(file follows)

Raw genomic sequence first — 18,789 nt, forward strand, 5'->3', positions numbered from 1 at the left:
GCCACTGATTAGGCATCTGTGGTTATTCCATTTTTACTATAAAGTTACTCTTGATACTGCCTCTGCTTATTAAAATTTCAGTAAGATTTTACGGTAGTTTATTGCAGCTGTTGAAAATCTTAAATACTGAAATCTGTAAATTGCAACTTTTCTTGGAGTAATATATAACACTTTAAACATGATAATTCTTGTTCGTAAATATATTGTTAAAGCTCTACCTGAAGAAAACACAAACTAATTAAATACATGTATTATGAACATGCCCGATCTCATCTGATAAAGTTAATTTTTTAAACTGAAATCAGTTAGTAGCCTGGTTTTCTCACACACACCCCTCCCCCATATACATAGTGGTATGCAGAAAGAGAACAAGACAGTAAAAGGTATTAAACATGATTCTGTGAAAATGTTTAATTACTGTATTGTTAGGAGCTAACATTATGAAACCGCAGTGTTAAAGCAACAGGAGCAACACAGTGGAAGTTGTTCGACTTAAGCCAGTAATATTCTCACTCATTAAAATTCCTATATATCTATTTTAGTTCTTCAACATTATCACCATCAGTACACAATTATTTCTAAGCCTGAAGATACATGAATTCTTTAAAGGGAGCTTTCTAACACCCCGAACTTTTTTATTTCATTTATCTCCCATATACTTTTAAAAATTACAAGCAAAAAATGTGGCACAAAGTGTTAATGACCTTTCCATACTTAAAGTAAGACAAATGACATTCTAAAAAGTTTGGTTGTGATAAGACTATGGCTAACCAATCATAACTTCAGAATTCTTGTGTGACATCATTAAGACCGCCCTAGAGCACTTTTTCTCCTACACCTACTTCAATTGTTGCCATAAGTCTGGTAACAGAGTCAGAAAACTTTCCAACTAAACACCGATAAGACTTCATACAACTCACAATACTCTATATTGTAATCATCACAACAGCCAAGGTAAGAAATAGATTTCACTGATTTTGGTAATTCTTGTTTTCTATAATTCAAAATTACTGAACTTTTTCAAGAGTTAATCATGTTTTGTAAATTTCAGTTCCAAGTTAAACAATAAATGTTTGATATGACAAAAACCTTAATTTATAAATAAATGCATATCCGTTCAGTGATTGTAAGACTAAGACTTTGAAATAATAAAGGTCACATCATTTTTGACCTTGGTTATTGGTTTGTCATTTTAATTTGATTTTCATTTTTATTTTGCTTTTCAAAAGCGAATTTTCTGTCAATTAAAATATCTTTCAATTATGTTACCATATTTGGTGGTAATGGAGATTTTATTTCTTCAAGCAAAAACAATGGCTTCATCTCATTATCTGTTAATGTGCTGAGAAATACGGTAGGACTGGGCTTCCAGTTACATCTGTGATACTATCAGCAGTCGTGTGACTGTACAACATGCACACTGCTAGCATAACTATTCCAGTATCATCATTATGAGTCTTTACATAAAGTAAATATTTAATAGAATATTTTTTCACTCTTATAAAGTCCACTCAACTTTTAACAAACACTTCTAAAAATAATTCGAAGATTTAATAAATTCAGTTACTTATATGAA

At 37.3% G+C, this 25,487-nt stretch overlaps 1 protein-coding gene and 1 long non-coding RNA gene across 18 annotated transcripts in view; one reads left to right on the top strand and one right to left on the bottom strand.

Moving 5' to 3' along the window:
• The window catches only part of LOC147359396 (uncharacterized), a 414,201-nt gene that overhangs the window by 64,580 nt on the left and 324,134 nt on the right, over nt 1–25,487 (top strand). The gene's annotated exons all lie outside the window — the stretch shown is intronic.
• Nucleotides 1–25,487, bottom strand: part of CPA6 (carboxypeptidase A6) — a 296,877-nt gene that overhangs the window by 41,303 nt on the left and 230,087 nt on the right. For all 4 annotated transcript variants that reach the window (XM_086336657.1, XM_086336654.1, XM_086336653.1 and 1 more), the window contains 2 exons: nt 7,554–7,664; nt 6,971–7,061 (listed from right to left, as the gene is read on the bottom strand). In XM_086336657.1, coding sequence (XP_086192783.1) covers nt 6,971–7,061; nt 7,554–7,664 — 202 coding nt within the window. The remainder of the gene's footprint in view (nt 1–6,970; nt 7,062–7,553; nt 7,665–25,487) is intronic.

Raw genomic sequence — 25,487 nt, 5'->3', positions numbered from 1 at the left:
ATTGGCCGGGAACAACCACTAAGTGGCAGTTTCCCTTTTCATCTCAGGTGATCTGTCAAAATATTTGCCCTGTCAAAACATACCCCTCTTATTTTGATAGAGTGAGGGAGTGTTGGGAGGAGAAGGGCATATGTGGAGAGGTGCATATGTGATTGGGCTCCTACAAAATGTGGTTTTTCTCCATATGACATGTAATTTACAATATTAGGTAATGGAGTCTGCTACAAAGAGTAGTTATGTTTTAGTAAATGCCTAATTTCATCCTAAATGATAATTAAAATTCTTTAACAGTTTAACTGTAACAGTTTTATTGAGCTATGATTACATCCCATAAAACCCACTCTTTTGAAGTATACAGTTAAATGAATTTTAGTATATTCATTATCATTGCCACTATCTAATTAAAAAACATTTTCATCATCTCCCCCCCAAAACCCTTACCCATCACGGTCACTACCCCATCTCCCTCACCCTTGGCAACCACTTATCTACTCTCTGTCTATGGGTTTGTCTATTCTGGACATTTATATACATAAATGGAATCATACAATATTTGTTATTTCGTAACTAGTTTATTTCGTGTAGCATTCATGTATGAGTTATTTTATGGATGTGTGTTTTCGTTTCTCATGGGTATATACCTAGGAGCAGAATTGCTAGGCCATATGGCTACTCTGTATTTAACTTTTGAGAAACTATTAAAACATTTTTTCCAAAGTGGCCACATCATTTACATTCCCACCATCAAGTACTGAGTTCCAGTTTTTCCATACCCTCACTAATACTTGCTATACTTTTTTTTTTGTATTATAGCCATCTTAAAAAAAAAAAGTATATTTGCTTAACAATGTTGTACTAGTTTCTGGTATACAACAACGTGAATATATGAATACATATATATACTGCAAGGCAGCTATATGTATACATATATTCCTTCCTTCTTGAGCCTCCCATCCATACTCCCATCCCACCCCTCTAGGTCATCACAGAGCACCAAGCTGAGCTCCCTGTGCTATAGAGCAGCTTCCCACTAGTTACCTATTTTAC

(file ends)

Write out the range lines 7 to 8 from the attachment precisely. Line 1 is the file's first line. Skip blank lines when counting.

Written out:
Raw genomic sequence — 25,487 nt, 5'->3', positions numbered from 1 at the left:
ATTGGCCGGGAACAACCACTAAGTGGCAGTTTCCCTTTTCATCTCAGGTGATCTGTCAAAATATTTGCCCTGTCAAAACATACCCCTCTTATTTTGATAGAGTGAGGGAGTGTTGGGAGGAGAAGGGCATATGTGGAGAGGTGCATATGTGATTGGGCTCCTACAAAATGTGGTTTTTCTCCATATGACATGTAATTTACAATATTAGGTAATGGAGTCTGCTACAAAGAGTAGTTATGTTTTAGTAAATGCCTAATTTCATCCTAAATGATAATTAAAATTCTTTAACAGTTTAACTGTAACAGTTTTATTGAGCTATGATTACATCCCATAAAACCCACTCTTTTGAAGTATACAGTTAAATGAATTTTAGTATATTCATTATCATTGCCACTATCTAATTAAAAAACATTTTCATCATCTCCCCCCCAAAACCCTTACCCATCACGGTCACTACCCCATCTCCCTCACCCTTGGCAACCACTTATCTACTCTCTGTCTATGGGTTTGTCTATTCTGGACATTTATATACATAAATGGAATCATACAATATTTGTTATTTCGTAACTAGTTTATTTCGTGTAGCATTCATGTATGAGTTATTTTATGGATGTGTGTTTTCGTTTCTCATGGGTATATACCTAGGAGCAGAATTGCTAGGCCATATGGCTACTCTGTATTTAACTTTTGAGAAACTATTAAAACATTTTTTCCAAAGTGGCCACATCATTTACATTCCCACCATCAAGTACTGAGTTCCAGTTTTTCCATACCCTCACTAATACTTGCTATACTTTTTTTTTTGTATTATAGCCATCTTAAAAAAAAAAAGTATATTTGCTTAACAATGTTGTACTAGTTTCTGGTATACAACAACGTGAATATATGAATACATATATATACTGCAAGGCAGCTATATGTATACATATATTCCTTCCTTCTTGAGCCTCCCATCCATACTCCCATCCCACCCCTCTAGGTCATCACAGAGCACCAAGCTGAGCTCCCTGTGCTATAGAGCAGCTTCCCACTAGTTACCTATTTTAC